The past five years have seen a resurgence in the popularity of expensive keyboards. A love of old-school mechanical design has grown into a strong niche that numerous companies participate in. Anyone looking for a keyboard is spoiled for choice.
Yet every keyboard’s companion, the mouse, has been left behind. There are nice mice, to be sure, but the bulk of them focus exclusively on gaming. An average user seeking a high-quality pointer doesn’t have much choice.
Recently, though, a new contender emerged; the Logitech MX Master. Priced one cent south of $100, it’s one of the most expensive mice on the market. It’s rivaled only by specialty wireless gaming mice from Razer and Mad Catz, but is the Master a new standard for mice, or is it just an over-priced luxury?
Continuing the legacy
Logitech has a history of building expensive, cutting-edge mice. The trend arguably started with the MX900, which debuted in 2003 with Bluetooth connectivity and a rechargeable internal battery, features well ahead of their time. After several revisions on that concept, the MX and VX Revolution were introduced with unique ergonomic designs, gobs of buttons and laser sensors, though they dropped Bluetooth and rechargeable batteries. In 2009 Logitech handed the torch to the Performance Mouse MX, one of two Logitech mice to introduce the company’s Darkfield Laser sensor, which works well even on reflective or transparent surfaces.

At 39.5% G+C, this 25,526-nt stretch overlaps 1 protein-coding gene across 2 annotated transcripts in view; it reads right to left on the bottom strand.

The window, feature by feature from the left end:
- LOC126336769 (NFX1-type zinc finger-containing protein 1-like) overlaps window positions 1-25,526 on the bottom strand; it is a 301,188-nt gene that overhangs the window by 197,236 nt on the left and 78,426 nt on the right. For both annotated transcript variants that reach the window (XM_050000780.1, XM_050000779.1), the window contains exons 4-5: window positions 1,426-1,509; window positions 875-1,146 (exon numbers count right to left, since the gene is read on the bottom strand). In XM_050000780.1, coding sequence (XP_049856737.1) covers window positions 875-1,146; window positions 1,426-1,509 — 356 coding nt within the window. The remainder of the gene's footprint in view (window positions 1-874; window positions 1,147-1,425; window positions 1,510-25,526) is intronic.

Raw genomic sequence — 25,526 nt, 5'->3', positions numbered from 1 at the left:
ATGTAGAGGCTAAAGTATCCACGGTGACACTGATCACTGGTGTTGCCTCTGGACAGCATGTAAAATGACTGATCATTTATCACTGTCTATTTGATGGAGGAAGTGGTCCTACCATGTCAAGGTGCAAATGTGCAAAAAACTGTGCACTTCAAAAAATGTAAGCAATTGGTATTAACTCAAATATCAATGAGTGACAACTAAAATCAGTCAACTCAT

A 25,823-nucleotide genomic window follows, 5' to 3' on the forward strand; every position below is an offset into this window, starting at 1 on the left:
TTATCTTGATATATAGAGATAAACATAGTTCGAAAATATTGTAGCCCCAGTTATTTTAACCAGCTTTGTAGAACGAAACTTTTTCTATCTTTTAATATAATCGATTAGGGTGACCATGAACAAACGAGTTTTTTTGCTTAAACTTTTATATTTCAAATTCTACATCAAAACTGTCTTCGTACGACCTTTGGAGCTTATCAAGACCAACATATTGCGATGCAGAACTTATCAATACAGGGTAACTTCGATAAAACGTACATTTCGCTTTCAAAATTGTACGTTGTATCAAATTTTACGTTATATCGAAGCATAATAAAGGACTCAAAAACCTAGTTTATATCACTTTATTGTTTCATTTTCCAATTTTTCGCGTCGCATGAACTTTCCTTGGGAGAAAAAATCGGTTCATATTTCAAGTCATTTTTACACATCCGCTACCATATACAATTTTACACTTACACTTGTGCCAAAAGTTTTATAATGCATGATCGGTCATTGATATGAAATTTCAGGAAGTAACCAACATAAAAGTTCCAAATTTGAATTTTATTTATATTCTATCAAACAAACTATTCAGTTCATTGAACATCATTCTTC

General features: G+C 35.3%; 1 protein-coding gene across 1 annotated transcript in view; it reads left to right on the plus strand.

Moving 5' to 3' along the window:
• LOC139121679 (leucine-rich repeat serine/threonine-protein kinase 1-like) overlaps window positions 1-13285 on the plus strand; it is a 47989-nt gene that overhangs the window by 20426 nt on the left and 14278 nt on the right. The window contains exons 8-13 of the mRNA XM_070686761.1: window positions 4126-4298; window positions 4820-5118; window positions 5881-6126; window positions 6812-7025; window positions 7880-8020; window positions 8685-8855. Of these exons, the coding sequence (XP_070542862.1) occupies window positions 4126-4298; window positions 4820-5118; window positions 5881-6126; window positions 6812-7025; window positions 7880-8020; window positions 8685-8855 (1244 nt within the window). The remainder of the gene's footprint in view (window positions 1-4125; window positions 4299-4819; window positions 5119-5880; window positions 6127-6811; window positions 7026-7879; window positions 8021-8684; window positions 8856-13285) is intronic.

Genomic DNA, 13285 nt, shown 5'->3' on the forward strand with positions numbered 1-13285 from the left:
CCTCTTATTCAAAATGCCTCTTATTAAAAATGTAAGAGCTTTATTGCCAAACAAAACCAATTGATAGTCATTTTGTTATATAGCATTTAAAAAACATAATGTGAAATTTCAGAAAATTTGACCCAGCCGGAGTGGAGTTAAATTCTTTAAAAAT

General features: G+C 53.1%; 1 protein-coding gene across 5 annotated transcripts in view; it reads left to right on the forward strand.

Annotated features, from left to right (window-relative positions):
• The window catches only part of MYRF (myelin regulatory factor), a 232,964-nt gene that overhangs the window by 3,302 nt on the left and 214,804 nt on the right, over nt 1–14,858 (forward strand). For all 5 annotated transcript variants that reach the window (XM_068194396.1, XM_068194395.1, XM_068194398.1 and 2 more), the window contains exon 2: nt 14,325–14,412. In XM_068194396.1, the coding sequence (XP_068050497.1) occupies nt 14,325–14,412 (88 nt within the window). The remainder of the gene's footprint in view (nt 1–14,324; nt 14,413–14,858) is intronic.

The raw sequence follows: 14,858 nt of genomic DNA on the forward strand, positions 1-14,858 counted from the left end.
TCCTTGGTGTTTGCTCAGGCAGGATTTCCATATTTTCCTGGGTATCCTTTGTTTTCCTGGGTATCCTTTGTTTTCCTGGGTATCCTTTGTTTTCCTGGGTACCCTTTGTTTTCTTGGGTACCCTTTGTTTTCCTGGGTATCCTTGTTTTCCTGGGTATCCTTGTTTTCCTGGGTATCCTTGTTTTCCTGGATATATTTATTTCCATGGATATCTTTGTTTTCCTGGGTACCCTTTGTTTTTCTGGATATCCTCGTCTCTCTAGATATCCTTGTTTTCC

I’ve used many mice over the years, and this is the most comfortable so far.
Now it’s the MX Master’s turn.
Using the word “master” is bold, since it implies the mouse is superior to all which have come before. PC hardware enthusiasts can be notoriously finicky, and some MX mice have cut previous features that didn’t work out, leading to complaints. But here the word seems properly used, at least on paper. Everything from previous MX products carries over. It can connect as a wired mouse, as a 2.4GHz wireless mouse via the included dongle, or over Bluetooth. An internal rechargeable battery is built in. Not one but two scroll wheels are included, along with six buttons and, of course, Logitech’s Darkfield laser sensor.
Comfortable design for most